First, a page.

Grandma died two years ago. When will her will be settled?


Q. My grandma died in March 2018. The executor is an old man, who is very sick and depressed, and he has done nothing to move on the will. She has been dead for two years and her house is still sitting vacant and the bank accounts are still open. Do we have any recourse with this situation?
— Grandson

A. We’re sorry to hear about your grandmother.

Please understand that in cases like this, the specific facts matter, so you’re going to need to speak to an attorney who can review what’s happened.

But generally, the answer depends on whether the named executor filed the will with the applicable surrogate office or not.

“If he did and was qualified as executor, a party in interest — a beneficiary of the estate — can petition the court to have him removed as executor and have himself or herself appointed as successor executor,” said Steven Holt, an attorney and chair of the taxation, trusts and estates department at Mandelbaum Salsburg in Roseland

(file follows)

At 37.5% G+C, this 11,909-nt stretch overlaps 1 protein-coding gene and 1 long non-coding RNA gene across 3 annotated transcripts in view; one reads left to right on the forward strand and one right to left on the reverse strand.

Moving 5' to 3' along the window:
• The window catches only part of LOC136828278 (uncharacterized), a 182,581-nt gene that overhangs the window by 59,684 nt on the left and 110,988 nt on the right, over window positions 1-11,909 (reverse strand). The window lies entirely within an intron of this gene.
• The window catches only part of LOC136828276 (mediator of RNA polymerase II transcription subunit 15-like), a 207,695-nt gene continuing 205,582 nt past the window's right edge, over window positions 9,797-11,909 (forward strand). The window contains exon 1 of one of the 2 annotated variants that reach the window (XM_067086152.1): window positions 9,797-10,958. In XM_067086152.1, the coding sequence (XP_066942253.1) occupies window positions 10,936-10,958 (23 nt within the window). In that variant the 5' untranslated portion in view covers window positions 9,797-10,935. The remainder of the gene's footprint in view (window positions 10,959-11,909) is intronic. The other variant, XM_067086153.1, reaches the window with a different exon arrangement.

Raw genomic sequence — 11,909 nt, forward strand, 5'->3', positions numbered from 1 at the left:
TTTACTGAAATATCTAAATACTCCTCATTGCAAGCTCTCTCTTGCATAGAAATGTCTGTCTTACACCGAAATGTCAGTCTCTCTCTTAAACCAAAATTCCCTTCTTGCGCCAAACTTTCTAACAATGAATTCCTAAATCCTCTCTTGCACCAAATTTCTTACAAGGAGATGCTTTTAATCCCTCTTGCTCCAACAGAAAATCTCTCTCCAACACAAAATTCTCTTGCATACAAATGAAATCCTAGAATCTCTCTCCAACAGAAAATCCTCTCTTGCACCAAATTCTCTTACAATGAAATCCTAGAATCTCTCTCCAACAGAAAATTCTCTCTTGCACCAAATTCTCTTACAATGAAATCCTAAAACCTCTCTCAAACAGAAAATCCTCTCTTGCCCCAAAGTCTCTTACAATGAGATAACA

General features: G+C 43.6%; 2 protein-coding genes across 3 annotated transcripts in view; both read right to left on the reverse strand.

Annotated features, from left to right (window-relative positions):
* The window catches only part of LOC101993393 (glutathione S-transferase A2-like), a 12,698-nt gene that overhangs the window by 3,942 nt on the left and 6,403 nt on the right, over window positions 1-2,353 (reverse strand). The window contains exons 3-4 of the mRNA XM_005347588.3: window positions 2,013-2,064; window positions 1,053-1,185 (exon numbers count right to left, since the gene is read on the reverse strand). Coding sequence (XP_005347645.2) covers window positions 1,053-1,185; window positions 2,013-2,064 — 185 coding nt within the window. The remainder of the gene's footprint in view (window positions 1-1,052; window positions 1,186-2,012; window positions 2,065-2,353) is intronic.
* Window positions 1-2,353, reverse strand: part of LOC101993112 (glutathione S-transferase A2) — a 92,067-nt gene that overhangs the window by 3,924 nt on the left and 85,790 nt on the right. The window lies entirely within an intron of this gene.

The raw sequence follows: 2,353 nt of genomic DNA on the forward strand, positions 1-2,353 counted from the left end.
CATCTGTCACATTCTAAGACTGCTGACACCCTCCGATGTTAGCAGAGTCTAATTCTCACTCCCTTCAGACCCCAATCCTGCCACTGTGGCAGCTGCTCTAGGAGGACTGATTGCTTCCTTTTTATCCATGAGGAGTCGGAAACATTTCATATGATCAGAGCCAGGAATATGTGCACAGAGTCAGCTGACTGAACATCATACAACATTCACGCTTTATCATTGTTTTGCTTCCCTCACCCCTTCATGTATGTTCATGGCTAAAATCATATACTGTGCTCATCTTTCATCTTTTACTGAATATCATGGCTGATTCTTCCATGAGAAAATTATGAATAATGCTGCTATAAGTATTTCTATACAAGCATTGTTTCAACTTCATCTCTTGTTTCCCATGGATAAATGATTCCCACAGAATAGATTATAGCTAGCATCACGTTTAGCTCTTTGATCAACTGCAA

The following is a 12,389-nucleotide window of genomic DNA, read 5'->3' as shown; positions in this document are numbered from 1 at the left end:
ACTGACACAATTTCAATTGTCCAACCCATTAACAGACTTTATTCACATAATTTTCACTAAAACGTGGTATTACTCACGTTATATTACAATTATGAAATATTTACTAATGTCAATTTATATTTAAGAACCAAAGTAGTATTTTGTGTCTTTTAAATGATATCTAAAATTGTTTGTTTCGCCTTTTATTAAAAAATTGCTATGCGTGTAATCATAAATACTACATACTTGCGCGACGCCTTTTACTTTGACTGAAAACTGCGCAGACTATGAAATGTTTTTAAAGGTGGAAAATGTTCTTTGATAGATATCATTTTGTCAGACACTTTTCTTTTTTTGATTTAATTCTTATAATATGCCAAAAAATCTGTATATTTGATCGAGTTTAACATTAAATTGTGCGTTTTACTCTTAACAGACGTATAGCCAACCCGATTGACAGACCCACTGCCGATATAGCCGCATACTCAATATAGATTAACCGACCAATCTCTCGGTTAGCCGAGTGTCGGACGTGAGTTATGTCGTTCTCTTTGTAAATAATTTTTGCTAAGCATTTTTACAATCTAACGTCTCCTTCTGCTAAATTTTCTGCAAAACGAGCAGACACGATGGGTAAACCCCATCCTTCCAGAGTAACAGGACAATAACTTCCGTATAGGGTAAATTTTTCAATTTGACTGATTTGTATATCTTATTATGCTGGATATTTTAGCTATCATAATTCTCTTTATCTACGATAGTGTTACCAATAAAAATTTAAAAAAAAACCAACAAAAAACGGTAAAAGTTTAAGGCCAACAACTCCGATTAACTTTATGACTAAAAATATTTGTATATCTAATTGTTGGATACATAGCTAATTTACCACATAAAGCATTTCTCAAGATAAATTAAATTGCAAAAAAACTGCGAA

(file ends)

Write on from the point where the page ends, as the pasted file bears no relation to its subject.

If he did not do so, then the successor executor, if any, named in the will would need to file a formal petition with the court seeking to have the first named executor disqualified and to qualify the successor as executor.

“The first named executor could also renounce his entitlement to serve as executor, in which event the successor could seek to qualify without a formal action being commenced so long as he or she has received and files the formal renunciation from the first named executor,” Holt said. “If there is no successor named, then a party in interest would need to commence a formal action to have the named executor disqualified and to have himself or herself qualified as administrator.”

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This story was originally published on July 2, 2020. presents certain general financial planning principles and advice, but should never be viewed as a substitute for obtaining advice from a personal professional advisor who understands your unique individual circumstances.

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